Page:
City of Santa Monica launches first-in-nation zero emissions delivery zone
During the pandemic, deliveries have skyrocketed and an increase in large diesel delivery trucks on the road have raised concerns about pollution and traffic congestion. Even before the stay-at-home orders were put into place, the city of Santa Monica had been working to reduce its carbon footprint and implement its EV Action Plan
to increase access to electric vehicles.
As a result of its forward-looking climate policies, the city of Santa Monica was selected to partner with the Los Angeles Cleantech Incubator
(LACI) to deploy the first-in-the-nation Zero Emissions Delivery Zone
. The city is also a member of the Transportation Electrification Partnership, a group convened by LACI to accelerate transportation electrification and zero emissions goods movement in the greater Los Angeles region.
“We’ve been looking at ways to reduce and ultimately eliminate our carbon emissions for years and we are really excited that our city was selected to pilot the nation’s first zero emissions delivery zone,” said Santa Monica Mayor Sue Himmelrich. “Beyond reducing carbon and congestion, the added bonus is that restaurants can keep higher margins of sales on delivered food items. This is coming at a critical moment in our recovery, and we look forward to new insights on zero-emissions delivery and the possibilities beyond our one square mile test zone."
The Zero Emissions Delivery Zone is a one-square mile area in the commercial activity core of Santa Monica. This area is home to nearly 16,000 residents and two commercial districts—downtown Santa Monica (including Third Street Promenade) and Main Street that together employ roughly 28,900 workers in a wide range of industries. The pilot program launched in late February and will run through the end of the year.
City staff, the Los Angeles Cleantech Incubator, and community organizations collaborated to select approximately 15 curb parking spaces that will be dedicated for zero emissions delivery vehicles for the duration of the pilot. The spaces are marked by the signage shown to the right and include a QR code that links to more information about the program.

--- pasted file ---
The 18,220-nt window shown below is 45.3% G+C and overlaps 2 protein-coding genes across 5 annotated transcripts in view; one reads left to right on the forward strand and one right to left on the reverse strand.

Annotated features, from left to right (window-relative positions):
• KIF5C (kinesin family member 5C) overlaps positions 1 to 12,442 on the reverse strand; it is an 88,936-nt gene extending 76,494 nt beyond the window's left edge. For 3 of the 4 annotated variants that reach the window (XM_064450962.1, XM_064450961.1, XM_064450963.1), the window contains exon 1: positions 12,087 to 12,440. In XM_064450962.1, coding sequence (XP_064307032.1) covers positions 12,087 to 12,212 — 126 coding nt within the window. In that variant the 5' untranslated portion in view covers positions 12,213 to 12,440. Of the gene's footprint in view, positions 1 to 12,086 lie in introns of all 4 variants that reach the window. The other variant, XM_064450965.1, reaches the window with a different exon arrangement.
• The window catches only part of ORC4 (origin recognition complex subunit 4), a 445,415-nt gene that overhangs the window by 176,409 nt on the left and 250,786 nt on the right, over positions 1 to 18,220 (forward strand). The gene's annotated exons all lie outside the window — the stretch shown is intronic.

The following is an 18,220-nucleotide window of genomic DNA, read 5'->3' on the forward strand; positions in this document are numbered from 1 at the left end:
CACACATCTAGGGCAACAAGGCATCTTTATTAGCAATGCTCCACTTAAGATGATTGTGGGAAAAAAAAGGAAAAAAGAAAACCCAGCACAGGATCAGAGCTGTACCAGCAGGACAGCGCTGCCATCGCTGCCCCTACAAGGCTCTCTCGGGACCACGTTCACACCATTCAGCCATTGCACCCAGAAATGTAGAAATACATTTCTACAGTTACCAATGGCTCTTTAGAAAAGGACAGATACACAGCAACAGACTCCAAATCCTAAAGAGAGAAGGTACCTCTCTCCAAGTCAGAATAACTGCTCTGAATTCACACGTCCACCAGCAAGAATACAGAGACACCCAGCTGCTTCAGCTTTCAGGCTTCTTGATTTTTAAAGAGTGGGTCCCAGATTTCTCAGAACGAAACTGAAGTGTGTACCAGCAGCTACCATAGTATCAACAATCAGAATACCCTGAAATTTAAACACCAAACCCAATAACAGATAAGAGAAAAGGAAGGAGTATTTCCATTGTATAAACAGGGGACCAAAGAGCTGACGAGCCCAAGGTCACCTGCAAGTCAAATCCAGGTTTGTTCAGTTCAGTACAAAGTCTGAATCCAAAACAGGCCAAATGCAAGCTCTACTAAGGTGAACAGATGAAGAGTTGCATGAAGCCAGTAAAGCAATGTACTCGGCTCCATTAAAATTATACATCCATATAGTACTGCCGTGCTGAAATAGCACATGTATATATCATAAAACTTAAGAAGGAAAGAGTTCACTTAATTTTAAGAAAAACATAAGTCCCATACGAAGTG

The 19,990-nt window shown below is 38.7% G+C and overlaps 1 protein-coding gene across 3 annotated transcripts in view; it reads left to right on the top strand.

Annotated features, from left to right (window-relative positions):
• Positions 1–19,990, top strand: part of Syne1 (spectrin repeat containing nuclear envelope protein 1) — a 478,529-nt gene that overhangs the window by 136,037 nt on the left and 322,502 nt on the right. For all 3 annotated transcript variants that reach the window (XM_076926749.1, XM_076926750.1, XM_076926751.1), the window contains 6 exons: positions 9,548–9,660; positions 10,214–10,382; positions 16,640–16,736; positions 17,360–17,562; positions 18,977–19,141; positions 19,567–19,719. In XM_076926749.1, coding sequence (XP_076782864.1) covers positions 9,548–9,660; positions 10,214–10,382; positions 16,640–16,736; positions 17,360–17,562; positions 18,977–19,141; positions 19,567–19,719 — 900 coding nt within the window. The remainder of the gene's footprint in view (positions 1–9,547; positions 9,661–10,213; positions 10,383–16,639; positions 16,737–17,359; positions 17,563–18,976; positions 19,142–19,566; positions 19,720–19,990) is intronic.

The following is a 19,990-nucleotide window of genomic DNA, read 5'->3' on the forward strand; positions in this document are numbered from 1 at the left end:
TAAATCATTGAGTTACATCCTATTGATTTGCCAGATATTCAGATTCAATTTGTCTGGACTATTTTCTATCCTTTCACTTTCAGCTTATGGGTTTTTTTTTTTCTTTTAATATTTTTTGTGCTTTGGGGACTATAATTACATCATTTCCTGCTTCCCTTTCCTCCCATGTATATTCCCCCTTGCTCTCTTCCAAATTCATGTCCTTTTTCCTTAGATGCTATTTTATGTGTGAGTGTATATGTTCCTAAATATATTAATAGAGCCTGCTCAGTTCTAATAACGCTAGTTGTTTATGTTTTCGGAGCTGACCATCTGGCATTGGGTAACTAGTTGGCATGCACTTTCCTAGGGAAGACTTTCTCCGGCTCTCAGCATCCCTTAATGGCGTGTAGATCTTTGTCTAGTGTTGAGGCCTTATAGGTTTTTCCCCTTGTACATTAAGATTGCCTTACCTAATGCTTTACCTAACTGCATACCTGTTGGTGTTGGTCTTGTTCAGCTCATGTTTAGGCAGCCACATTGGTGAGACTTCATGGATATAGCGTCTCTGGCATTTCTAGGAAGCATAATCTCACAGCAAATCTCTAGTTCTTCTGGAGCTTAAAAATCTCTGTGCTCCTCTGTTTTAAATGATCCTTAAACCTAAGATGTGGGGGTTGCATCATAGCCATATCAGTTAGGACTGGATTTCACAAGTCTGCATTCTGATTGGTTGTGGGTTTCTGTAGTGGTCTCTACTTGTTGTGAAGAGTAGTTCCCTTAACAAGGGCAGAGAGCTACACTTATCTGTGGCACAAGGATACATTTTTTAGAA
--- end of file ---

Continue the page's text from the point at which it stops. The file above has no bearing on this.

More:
Curb management technology will monitor and analyze vehicle activity in each zone while protecting privacy. The anonymized data will be used to evaluate the impact on delivery efficiency, safety, congestion, and emissions. It will also make real-time parking availability data available to ZE Delivery Zone drivers and provide insights for potential future expansion of the pilot program.
Innovations in the Zero Emission Delivery Zone include:
- E-scooters, e-bikes, and remote-operated delivery robots used for last-mile delivery of food and parcels
- Commercial electric vehicle car sharing
- Electric vehicle charging for local small businesses
“Santa Monica has always been a leader in green/tech initiatives, and we are all super excited for the zero emissions delivery zone to continue that tradition,” said Hunter Hall, Executive Director of the Main Street Business Improvement Association. “It’s a potential game changer for the restaurant industry, which is committed to finding better, faster, cheaper, and greener ways to deliver food.”
The development of the pilot program was a very collaborative process and included coordination between the city’s Offices of Sustainability, Mobility, Engineering and Street Services, Parking, and Police Department, the Los Angeles Cleantech Incubator, regional agencies such as the Southern California Association of Governments and Los Angeles County Metropolitan Transportation Authority, corporate and technology partners, and local stakeholders.
An advisory committee meets (virtually) bi-monthly to review program updates and receive community feedback. The advisory committee includes neighborhood associations and business improvement districts located within the zone, as well as bike advocacy groups and other program partners.
"The Zero Emission Delivery Zone is an exciting initiative that will solidify Santa Monica as a leader in innovation on the world stage,” said Assembly Member Richard Bloom (D-Santa Monica). “This pilot will serve as a model for other cities to adopt to reduce greenhouse gas emissions and improve air quality for the health of their communities while also providing economic opportunity to small businesses."